Originally published on Sep 15, 2016, updated on Jul 11, 2023.
Nobody knows a place better than the people born and bred right there. That’s why we have reached out to a group of top Galician travel bloggers, who possess an unparalleled knowledge of their homeland, to share their insights on the best spots and must-see attractions in Galicia.
Galicia, the enchanting region in northwestern Spain, is known for its breathtaking landscapes, vibrant culture, and rich history. From the rugged coastline of the Ocean to the lush green hills and charming medieval towns, Galicia offers a diverse range of experiences for every traveler.
Assembling this list was no small feat. With countless hidden gems and iconic landmarks to choose from, our team of experts faced the daunting task of narrowing down the choices. Combining their passion for travel and their intimate understanding of Galicia, these travel bloggers have curated a selection of the most captivating places that will make your visit truly unforgettable.
So, whether you’re an adventure seeker looking to tackle the challenging hiking trails, a food enthusiast eager to indulge in Galicia’s world-famous seafood or a history buff fascinated by ancient Celtic ruins, this comprehensive guide will serve as your compass, steering you towards the best Galician experiences.
Prepare to immerse yourself in the magic of Galicia as we embark on a journey through its hidden treasures and well-known wonders. Let these local experts be your trusted companions as you uncover the beauty, flavor, and history that await you in this extraordinary corner of the world.
The Most Stunning Spots In Galicia
1. Cathedral’s Beach
Cathedral’s Beach (Playa de las Catedrales) holds a special place in the hearts of both locals and visitors alike. Situated in A Mariña Lucense and a mere 10km away from Ribadeo, my hometown, this renowned spot is often at the top of many travelers’ must-visit lists. However, its inclusion here is not solely due to its proximity. The truth is, Cathedral’s Beach has earned its rightful spot because of the sheer magic it exudes.
Having gained popularity and experiencing a tourism boom in recent times, authorities have had to implement visitor restrictions, allowing fewer than five thousand people to explore its wonders each day. However, I have a recommendation for you – why not venture here during the Winter months?
Embracing the beach’s ethereal beauty during this quieter season allows you to truly immerse yourself in its splendor. You might even have the opportunity to claim this esteemed Galician treasure as your very own for a little while, capturing breathtaking shots if photography is as much of a passion for you as it is for me.
Just be sure to plan your visit during low tide, and you’ll be rewarded with an unforgettable experience. The beach awaits, ready to unveil its captivating rock formations and hidden wonders. Don’t miss the chance to embark on a personal journey through one of Galicia’s most extraordinary destinations.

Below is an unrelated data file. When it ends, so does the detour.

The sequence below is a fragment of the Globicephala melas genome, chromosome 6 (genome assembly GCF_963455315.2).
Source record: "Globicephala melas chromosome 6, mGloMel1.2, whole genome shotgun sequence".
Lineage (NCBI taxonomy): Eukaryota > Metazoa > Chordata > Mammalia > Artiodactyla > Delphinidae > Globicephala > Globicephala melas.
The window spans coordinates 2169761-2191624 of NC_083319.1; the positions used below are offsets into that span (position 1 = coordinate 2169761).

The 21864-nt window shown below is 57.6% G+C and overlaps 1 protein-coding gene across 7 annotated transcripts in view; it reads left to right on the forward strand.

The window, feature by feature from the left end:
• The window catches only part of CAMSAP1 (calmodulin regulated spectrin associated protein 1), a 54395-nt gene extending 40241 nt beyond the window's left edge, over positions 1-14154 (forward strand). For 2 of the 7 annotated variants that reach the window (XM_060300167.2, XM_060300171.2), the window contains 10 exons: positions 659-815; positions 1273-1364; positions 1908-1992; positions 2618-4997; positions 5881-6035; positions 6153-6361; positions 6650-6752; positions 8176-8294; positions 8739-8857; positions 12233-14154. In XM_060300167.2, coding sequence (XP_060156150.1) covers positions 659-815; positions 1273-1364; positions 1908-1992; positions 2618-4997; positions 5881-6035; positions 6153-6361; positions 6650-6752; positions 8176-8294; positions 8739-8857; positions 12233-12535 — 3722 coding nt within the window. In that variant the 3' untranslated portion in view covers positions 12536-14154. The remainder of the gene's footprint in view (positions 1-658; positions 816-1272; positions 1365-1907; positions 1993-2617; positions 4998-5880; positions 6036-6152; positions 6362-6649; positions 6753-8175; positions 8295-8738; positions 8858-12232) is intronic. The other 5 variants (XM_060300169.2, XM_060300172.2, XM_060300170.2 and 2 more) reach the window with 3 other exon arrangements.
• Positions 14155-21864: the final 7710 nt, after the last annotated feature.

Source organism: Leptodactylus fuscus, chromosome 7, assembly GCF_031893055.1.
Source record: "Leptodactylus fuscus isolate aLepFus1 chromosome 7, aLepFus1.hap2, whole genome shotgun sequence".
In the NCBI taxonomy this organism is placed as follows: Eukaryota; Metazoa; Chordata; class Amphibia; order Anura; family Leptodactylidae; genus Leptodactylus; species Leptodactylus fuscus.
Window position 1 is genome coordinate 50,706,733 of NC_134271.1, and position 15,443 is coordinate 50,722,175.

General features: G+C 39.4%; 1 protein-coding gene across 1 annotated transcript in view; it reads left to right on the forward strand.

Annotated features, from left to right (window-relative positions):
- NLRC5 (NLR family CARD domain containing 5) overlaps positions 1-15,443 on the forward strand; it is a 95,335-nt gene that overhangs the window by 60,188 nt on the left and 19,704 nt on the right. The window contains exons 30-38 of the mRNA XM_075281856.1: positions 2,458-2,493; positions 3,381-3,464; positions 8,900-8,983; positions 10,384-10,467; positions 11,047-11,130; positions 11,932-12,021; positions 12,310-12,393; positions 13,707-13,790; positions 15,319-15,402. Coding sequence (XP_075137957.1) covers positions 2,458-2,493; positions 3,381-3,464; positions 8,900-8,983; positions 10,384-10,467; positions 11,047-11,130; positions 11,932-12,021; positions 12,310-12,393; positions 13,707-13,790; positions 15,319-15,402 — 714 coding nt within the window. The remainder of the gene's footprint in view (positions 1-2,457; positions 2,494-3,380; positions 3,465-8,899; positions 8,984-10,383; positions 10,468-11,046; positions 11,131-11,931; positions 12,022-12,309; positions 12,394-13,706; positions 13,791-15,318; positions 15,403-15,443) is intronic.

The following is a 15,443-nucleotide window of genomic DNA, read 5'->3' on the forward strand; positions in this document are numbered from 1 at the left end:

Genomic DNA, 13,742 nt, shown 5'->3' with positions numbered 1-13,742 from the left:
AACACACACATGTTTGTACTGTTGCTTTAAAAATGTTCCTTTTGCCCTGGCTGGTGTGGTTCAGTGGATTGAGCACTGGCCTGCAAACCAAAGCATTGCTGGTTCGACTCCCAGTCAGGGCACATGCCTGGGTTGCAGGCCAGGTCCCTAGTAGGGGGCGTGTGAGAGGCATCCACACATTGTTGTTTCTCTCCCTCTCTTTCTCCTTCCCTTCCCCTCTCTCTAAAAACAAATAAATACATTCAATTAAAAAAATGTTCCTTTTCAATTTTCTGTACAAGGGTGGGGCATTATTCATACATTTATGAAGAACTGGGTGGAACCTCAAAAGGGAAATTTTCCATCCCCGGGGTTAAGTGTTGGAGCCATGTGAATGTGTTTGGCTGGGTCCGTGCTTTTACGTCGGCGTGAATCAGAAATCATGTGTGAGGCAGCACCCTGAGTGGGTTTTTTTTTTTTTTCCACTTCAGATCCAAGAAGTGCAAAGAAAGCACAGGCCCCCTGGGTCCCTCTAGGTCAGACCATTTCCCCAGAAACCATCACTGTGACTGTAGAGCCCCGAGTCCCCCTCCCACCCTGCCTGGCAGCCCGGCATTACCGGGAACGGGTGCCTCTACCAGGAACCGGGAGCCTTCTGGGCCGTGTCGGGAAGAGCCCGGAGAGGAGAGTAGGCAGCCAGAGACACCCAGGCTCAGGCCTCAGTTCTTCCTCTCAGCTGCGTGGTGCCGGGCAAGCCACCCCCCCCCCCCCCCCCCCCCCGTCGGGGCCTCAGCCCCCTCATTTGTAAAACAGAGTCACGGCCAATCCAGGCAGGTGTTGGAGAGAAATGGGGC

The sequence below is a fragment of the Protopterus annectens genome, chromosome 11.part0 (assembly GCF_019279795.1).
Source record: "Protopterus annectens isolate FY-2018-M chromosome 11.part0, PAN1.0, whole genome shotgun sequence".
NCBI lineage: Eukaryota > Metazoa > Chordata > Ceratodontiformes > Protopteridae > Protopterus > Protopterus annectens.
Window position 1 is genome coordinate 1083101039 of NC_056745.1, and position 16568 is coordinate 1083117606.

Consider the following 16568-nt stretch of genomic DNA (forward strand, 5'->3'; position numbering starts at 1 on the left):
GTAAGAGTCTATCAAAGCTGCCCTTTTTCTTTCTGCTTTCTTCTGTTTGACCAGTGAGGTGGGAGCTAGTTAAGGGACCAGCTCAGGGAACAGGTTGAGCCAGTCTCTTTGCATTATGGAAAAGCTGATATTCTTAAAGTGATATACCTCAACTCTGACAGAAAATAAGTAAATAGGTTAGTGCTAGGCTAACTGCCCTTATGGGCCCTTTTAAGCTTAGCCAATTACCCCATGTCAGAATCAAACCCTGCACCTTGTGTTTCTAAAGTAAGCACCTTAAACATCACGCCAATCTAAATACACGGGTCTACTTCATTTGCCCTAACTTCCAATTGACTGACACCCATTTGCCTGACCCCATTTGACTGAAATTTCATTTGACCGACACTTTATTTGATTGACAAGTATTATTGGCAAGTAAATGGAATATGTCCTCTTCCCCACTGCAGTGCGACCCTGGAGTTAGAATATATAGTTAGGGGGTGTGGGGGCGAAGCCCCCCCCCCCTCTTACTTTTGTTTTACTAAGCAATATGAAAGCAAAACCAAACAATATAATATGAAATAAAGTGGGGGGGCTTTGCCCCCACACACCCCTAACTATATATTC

Editor’s tip: For an immersive experience while exploring Cathedral’s Beach and the many other surrounding wonders, consider staying in a cozy countryside Galician stone home. Nestled amidst picturesque landscapes, these charming accommodations offer an authentic taste of rural Galicia.
Unwind in the warmth of a traditional cottage, waking up to breathtaking views of rolling hills. Immerse yourself in the magic of the region while having easy access to Cathedral’s Beach.
2. Arousa Bay
We highly recommend visiting the beautiful and vibrant Ría de Arousa in the south of Pontevedra, Galicia. The summer season is especially delightful for experiencing Galicia’s largest estuary. The “rías” act as protected ocean areas, shielding mussel farms from harsh maritime weather conditions.
To truly immerse yourself in the essence of the Arousa estuary, we suggest embarking on a full-day tour that combines a boat trip and an Albariño wine tour.
This unique excursion encapsulates two of the Ría’s top attractions while highlighting the significance of the seafood industry, with a special emphasis on Galician mussels.
These mussels are cultured using floating raft systems, creating a picturesque underwater view of mussel lines with algae and small fish swirling around. It’s a breathtaking sight that truly exemplifies the richness of Galician seafood.
As you explore, keep an eye out for dolphins, as they too have a fondness for Galician mussels. On our tour, we were fortunate enough to witness a group of dolphins swimming alongside our ship, adding to the magic of the experience.
After a fascinating journey, it’s time to savor the freshness of Galician-style mussels, perfectly steamed and garnished with lemon wedges. The combination of these delectable mussels and a refreshing glass of Albariño white wine is a match made in heaven.
So, why not treat yourself to the abundance of Arousa Bay, savoring the delightful flavors of the sea and raising a toast to its captivating beauty and unique way of life? Bon appétit and cheers to the enchanting Ría de Arousa!
3. Cape Finisterre
My favorite place in Galicia is undoubtedly Finisterre Cape, the “End of the Earth” (Finis Terrae) of the Romans. This corner on the Death Coast is a rather magical one, so much so that now many pilgrims choose not to end the Way in Santiago de Compostela but in Finisterre.
Being able to enjoy the sunset there is just a treat. Not surprisingly, the sunset at this cape is considered by many as one of the best in the world, both for its beauty and for being so legendary.
In this very place, one can envision the emotions experienced by Decimus Junius Brutus. After his triumph and conquest of Gallaecia, he eagerly ventured to this corner of Galicia, marveling at how the sun was swallowed by the sea.
The Finisterre Cape is a place that exudes enchantment and invites exploration. It is a sanctuary of natural beauty that leaves an indelible mark on the soul of those fortunate enough to experience it. It is a testament to the remarkable wonders that our world has to offer, and a reminder that the Earth’s true treasures often lie at the very edges of our known existence.